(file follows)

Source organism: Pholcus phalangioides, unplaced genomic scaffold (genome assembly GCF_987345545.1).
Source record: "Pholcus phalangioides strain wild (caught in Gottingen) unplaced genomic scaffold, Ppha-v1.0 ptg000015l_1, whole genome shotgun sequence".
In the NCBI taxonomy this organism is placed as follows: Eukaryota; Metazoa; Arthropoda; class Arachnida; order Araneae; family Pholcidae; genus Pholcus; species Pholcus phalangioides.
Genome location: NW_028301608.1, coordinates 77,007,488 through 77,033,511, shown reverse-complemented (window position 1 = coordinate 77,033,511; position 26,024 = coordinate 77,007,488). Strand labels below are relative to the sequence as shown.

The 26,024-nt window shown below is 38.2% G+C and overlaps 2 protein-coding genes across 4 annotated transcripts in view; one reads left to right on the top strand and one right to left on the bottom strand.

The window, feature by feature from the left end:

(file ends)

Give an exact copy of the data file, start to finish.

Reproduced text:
Source organism: Pholcus phalangioides, unplaced genomic scaffold (genome assembly GCF_987345545.1).
Source record: "Pholcus phalangioides strain wild (caught in Gottingen) unplaced genomic scaffold, Ppha-v1.0 ptg000015l_1, whole genome shotgun sequence".
In the NCBI taxonomy this organism is placed as follows: Eukaryota; Metazoa; Arthropoda; class Arachnida; order Araneae; family Pholcidae; genus Pholcus; species Pholcus phalangioides.
Genome location: NW_028301608.1, coordinates 77,007,488 through 77,033,511, shown reverse-complemented (window position 1 = coordinate 77,033,511; position 26,024 = coordinate 77,007,488). Strand labels below are relative to the sequence as shown.

The 26,024-nt window shown below is 38.2% G+C and overlaps 2 protein-coding genes across 4 annotated transcripts in view; one reads left to right on the top strand and one right to left on the bottom strand.

The window, feature by feature from the left end: